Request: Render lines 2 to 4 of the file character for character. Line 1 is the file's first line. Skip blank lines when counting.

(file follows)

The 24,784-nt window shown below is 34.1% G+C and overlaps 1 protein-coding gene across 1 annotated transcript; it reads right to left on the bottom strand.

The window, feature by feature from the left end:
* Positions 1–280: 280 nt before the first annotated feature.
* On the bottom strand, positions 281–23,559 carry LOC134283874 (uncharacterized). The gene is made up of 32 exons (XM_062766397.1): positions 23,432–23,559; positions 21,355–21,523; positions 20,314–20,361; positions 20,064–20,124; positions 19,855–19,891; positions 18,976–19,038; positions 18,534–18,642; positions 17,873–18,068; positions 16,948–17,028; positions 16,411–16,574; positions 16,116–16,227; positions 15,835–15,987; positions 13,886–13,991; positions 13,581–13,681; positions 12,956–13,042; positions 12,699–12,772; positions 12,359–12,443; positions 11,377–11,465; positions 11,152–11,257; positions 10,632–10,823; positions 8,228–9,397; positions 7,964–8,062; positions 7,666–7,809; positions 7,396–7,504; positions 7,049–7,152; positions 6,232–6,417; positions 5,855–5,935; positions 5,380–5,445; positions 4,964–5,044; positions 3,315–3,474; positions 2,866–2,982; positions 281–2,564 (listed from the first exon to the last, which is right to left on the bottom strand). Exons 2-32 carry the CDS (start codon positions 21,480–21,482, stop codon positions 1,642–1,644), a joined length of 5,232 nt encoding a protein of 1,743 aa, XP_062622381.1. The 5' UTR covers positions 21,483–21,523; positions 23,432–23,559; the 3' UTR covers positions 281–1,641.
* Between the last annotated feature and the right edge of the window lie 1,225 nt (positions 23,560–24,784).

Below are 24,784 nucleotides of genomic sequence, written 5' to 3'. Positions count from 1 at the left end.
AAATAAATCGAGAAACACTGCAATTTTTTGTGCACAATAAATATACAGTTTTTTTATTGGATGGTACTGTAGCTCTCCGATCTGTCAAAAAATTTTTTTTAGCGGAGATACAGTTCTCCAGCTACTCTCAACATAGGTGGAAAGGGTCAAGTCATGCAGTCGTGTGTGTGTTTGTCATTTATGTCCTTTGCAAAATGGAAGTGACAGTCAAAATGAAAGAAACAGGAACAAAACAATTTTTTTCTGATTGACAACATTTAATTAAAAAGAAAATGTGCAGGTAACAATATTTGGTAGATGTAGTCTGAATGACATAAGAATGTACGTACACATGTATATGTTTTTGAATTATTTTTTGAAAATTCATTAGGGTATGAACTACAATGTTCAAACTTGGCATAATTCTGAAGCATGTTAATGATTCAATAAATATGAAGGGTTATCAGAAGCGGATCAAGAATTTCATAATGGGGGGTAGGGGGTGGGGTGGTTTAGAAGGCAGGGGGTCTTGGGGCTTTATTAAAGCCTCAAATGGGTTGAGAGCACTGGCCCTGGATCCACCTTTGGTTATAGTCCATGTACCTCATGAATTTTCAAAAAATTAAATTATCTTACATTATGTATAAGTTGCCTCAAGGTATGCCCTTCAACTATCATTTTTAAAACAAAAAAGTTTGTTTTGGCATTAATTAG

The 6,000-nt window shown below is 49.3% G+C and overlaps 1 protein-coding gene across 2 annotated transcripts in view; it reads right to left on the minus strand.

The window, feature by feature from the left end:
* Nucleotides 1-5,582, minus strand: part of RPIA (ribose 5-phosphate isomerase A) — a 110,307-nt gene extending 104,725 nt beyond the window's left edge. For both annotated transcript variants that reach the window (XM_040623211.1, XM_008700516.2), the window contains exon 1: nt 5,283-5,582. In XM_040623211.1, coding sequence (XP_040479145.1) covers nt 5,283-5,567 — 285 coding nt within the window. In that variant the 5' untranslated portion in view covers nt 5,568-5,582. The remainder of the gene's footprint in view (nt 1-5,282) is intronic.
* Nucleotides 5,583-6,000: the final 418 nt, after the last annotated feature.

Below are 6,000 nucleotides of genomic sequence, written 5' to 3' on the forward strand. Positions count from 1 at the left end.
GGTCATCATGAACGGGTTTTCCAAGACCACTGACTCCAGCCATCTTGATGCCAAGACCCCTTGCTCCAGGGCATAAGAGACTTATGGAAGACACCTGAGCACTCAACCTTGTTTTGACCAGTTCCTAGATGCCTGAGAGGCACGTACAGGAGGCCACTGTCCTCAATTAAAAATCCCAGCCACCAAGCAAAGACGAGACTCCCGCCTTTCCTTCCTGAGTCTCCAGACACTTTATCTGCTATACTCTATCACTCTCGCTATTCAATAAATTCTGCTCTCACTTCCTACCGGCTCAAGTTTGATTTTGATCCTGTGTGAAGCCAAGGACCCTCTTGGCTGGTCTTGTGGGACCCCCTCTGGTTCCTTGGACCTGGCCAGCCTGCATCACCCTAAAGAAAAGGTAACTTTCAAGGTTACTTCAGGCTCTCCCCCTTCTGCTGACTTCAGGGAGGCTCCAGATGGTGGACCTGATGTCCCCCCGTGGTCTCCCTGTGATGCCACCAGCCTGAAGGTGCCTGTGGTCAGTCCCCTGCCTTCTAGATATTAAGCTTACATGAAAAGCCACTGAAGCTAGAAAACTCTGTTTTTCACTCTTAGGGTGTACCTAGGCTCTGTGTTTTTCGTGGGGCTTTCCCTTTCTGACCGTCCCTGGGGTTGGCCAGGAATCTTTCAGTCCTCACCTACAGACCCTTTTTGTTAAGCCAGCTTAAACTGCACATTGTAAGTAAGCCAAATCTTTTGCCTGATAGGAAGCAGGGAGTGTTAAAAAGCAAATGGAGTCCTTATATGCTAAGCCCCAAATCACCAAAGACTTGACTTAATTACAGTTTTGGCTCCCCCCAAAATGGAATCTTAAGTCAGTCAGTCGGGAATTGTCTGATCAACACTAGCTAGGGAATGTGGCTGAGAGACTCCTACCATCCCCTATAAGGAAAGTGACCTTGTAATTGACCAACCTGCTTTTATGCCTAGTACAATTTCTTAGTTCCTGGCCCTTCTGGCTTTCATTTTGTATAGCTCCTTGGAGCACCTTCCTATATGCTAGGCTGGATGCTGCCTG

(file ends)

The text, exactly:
The window, feature by feature from the left end:
* Positions 1–280: 280 nt before the first annotated feature.
* On the bottom strand, positions 281–23,559 carry LOC134283874 (uncharacterized). The gene is made up of 32 exons (XM_062766397.1): positions 23,432–23,559; positions 21,355–21,523; positions 20,314–20,361; positions 20,064–20,124; positions 19,855–19,891; positions 18,976–19,038; positions 18,534–18,642; positions 17,873–18,068; positions 16,948–17,028; positions 16,411–16,574; positions 16,116–16,227; positions 15,835–15,987; positions 13,886–13,991; positions 13,581–13,681; positions 12,956–13,042; positions 12,699–12,772; positions 12,359–12,443; positions 11,377–11,465; positions 11,152–11,257; positions 10,632–10,823; positions 8,228–9,397; positions 7,964–8,062; positions 7,666–7,809; positions 7,396–7,504; positions 7,049–7,152; positions 6,232–6,417; positions 5,855–5,935; positions 5,380–5,445; positions 4,964–5,044; positions 3,315–3,474; positions 2,866–2,982; positions 281–2,564 (listed from the first exon to the last, which is right to left on the bottom strand). Exons 2-32 carry the CDS (start codon positions 21,480–21,482, stop codon positions 1,642–1,644), a joined length of 5,232 nt encoding a protein of 1,743 aa, XP_062622381.1. The 5' UTR covers positions 21,483–21,523; positions 23,432–23,559; the 3' UTR covers positions 281–1,641.